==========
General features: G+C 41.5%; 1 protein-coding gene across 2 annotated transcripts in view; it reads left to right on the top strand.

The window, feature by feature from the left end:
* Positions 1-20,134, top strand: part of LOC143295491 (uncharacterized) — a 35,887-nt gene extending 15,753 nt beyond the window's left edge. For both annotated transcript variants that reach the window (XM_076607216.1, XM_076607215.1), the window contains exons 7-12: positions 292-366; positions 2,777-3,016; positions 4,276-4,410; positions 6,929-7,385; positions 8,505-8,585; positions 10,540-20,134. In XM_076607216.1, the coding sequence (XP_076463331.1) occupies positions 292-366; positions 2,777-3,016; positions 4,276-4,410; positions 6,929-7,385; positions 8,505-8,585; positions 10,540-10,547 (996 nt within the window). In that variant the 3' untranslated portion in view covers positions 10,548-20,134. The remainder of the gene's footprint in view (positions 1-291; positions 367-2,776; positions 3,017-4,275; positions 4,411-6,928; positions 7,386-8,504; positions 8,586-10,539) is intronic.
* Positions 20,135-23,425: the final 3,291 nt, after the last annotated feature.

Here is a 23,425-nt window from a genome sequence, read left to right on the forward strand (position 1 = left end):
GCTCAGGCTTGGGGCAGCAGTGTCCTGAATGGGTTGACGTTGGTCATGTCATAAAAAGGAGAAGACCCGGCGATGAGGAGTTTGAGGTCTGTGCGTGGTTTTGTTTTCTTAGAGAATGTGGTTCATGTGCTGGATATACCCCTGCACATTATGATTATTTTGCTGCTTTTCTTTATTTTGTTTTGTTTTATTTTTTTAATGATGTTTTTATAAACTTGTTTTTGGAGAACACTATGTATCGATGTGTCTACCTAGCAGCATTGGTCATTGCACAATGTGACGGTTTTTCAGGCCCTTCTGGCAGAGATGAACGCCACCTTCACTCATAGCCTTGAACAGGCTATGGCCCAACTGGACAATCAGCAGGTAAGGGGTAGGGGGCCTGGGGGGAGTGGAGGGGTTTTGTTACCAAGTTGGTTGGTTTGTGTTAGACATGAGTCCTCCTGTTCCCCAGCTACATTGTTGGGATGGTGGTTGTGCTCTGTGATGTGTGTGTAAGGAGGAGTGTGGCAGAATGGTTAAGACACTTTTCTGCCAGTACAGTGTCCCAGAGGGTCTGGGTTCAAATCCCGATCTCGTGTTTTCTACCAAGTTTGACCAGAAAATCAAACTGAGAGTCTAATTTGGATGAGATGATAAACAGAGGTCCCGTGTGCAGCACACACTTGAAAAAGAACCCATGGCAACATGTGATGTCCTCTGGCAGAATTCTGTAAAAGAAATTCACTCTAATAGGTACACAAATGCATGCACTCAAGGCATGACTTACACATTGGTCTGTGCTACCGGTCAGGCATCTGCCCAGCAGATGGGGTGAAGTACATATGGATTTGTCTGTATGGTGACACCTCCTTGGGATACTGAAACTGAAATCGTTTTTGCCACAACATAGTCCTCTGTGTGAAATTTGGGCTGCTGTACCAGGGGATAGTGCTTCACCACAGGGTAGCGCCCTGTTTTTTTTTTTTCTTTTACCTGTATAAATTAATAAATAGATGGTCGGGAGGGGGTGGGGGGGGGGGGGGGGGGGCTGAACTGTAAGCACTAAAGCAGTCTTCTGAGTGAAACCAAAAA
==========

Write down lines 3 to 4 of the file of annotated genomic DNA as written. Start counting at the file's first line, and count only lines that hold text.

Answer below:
* Positions 1-20,134, top strand: part of LOC143295491 (uncharacterized) — a 35,887-nt gene extending 15,753 nt beyond the window's left edge. For both annotated transcript variants that reach the window (XM_076607216.1, XM_076607215.1), the window contains exons 7-12: positions 292-366; positions 2,777-3,016; positions 4,276-4,410; positions 6,929-7,385; positions 8,505-8,585; positions 10,540-20,134. In XM_076607216.1, the coding sequence (XP_076463331.1) occupies positions 292-366; positions 2,777-3,016; positions 4,276-4,410; positions 6,929-7,385; positions 8,505-8,585; positions 10,540-10,547 (996 nt within the window). In that variant the 3' untranslated portion in view covers positions 10,548-20,134. The remainder of the gene's footprint in view (positions 1-291; positions 367-2,776; positions 3,017-4,275; positions 4,411-6,928; positions 7,386-8,504; positions 8,586-10,539) is intronic.
* Positions 20,135-23,425: the final 3,291 nt, after the last annotated feature.